Gizmos

One Underappreciated Android Feature Changed How We All Use Our Phones

The battery usage indicator is one of Android’s lasting achievements.

Hand holding a Google Nexus S with the battery usage indicator on the screen.
Photo illustration by Slate. Photos by Rob Monk/Android App Guide via Getty Images and Android.

Google’s Android operating system recently celebrated a milestone. Google introduced it to the world 10 years ago on Sept. 23, 2008. Since its debut, Android has become one of the world’s dominant technologies, powering not just smartphones but wearables and connected home devices, too. It surpassed iOS—and crushed other platforms such as Windows Phone and BlackBerry—to become the world’s most popular mobile operating system. Along the way, it hasn’t just influenced what is on our phones, it’s also played a pivotal role in how we use those devices.

Google has developed features, apps, and services that we now take for granted as part of the smartphone experience. One seemingly small feature that has become more significant over the years is the battery-usage indicator. It has empowered users to be more aware of power-hungry apps, pushed app developers to make more efficient software, and helped start the current wave of digital health measures by increasing users’ awareness of their own app usage.

Battery life continues to be an important issue for smartphone users. Ahead of the iPhone XS’ debut, improved battery life ranked first on a survey of most wanted features. Both iOS and Android have introduced low-power mode, battery-save mode, and various smartphone settings in order to help users gain better control of the feature. Tips on how to extend device battery life remain vital knowledge. Without enough juice, a phone is just a very expensive paperweight. The introduction of battery monitors that showed exactly how apps and services sipped device battery profoundly changed the way we use our devices and the way we think of mobile apps. An app that unnecessarily drains battery life quickly transforms from useful to villain.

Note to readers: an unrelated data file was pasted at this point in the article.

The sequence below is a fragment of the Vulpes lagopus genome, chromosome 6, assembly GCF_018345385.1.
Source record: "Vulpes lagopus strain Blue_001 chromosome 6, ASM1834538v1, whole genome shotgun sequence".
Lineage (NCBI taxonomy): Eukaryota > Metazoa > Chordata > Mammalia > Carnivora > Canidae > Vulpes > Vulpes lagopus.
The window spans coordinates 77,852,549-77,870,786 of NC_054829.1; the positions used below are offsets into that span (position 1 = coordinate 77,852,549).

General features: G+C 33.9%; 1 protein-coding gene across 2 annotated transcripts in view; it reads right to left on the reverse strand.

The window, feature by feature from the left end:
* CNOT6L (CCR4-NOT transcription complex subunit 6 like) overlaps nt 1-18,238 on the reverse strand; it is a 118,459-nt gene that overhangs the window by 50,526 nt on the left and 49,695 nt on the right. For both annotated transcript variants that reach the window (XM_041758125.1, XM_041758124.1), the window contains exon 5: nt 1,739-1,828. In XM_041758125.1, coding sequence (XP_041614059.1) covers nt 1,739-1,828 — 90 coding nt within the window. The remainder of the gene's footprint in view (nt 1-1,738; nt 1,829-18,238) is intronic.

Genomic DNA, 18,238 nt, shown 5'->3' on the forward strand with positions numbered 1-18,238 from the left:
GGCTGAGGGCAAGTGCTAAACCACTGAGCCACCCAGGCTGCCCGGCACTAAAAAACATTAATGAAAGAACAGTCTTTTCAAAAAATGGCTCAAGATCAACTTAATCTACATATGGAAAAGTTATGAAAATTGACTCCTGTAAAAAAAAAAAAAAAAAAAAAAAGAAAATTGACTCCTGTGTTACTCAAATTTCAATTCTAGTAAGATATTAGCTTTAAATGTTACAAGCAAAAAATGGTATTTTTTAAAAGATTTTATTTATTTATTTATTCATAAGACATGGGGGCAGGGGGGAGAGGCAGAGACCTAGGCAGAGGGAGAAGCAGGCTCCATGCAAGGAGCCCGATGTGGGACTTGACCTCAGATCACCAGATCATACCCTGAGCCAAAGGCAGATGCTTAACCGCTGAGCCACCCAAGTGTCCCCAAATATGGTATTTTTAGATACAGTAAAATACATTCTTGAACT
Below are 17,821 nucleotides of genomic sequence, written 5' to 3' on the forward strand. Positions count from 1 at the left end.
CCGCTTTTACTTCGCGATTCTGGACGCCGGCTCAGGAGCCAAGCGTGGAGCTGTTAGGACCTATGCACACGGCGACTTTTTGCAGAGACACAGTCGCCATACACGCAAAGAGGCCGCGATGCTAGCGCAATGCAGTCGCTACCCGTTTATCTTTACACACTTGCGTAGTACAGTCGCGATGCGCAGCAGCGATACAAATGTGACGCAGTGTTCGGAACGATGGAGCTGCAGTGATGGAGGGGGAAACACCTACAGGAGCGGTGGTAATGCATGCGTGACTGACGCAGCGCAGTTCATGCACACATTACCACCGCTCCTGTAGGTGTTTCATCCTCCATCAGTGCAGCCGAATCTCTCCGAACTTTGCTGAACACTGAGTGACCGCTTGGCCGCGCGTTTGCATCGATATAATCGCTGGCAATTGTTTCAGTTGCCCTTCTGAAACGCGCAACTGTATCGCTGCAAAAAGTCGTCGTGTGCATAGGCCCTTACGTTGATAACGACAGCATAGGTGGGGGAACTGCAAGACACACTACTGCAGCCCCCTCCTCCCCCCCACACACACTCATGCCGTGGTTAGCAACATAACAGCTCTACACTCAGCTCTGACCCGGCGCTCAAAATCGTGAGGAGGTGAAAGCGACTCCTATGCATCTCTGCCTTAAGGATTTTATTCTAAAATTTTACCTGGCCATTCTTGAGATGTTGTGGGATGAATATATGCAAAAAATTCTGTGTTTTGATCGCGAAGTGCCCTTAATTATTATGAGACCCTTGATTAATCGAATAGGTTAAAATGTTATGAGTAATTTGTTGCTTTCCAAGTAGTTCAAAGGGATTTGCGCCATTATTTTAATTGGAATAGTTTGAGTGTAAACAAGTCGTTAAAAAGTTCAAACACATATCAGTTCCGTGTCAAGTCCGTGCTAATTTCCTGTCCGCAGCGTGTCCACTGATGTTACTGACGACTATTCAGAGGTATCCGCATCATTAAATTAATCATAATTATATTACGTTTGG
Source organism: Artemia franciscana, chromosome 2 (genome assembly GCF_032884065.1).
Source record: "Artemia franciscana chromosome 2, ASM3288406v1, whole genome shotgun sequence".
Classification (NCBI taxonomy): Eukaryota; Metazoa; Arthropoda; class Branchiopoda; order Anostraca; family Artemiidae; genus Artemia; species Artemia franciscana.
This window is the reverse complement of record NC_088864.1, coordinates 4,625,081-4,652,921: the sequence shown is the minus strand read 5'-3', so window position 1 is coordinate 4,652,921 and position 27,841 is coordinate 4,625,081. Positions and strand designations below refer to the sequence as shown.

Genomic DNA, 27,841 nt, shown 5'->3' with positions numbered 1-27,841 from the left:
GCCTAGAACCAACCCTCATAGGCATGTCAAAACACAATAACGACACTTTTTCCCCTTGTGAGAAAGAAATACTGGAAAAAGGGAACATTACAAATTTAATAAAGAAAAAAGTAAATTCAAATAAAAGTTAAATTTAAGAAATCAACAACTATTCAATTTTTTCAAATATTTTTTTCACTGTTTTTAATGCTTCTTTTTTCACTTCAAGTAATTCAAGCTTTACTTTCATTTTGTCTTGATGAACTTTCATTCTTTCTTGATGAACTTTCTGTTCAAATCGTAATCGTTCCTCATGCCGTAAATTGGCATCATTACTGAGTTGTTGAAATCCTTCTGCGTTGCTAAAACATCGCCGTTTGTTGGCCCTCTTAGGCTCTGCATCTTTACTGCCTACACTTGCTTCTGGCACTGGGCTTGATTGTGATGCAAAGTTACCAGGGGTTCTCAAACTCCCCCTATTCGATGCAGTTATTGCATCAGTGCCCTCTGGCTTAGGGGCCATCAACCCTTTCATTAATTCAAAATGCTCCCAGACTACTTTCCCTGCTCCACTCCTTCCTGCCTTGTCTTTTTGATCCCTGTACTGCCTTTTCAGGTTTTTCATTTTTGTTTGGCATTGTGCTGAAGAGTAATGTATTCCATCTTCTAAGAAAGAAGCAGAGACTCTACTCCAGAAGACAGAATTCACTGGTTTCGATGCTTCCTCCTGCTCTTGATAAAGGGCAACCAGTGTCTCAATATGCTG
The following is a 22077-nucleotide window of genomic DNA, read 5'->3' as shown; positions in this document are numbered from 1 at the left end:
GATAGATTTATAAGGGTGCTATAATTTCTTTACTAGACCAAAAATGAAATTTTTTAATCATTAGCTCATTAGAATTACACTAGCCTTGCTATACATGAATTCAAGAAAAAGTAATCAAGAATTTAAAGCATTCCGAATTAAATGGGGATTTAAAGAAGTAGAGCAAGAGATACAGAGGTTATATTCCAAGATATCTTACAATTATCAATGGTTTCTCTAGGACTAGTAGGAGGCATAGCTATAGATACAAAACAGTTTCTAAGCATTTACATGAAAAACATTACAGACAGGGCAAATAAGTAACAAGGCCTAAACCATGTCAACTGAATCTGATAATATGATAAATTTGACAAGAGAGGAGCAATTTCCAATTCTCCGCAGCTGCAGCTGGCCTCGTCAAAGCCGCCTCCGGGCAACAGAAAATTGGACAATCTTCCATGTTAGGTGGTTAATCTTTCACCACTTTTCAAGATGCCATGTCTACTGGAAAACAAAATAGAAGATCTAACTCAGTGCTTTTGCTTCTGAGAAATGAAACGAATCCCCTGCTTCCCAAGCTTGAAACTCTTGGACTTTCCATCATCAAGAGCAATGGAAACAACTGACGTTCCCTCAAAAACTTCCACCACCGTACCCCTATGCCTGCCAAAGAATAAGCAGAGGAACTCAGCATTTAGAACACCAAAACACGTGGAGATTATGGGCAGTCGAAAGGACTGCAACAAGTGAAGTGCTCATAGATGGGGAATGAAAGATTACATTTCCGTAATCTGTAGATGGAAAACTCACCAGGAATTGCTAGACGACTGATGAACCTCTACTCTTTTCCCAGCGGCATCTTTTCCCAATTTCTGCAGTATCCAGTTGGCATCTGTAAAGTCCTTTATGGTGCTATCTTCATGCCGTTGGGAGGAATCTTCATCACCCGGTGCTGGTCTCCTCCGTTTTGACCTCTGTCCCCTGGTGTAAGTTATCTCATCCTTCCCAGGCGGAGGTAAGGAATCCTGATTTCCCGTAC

Android debuted the battery usage indicator in Android 1.6 Donut in 2009. Its purpose was to offer transparency about what apps and services were using the most battery on your phone. That wasn’t necessarily a new idea. CPU usage indicators had been available on desktop for years, giving computer users insight into which programs and system functions might be causing a PC or Mac to run slowly. With Android, Google gave that idea a simplified practical spin for mobile devices.

With the usage indicator, Android users could see exactly which apps were hogging the most battery. It also gave insight into which apps someone used the most: Barring an app running constantly in the background or a bug that meant it was excessively taxing your phone’s systems, the feature was also a relative indicator of the apps you spend the most time in. It was the first time smartphone users could put a number next to their social media or gaming obsessions, and it helped spark increased awareness around overuse. Now, both iOS and Android offer more detailed tools for monitoring your habits and limiting the time you spend in particular apps.

iOS didn’t add its own battery usage indicator until iOS 8 in 2014—a full five years after Android. Before then, only iPhone users with access to iOS’ developer tools were able to check apps’ effects on their device (which, in spring 2014, revealed that Facebook was sapping iPhone users’ battery life). In 2015, the iOS battery usage indicator revealed that, once again, Facebook was eating up smartphone battery life, but the feature has since spotted battery drain issues in apps as varied as Netflix and Fitbit.

By introducing the idea of the battery usage monitor on Android, Google empowered smartphones users with better knowledge of their smartphone habits and greater insight into how apps affect their phone. It also helped push app developers to build robust apps that didn’t unnecessarily waste users’ batteries. It’s a subtle feature that continues to shape our smartphone experience.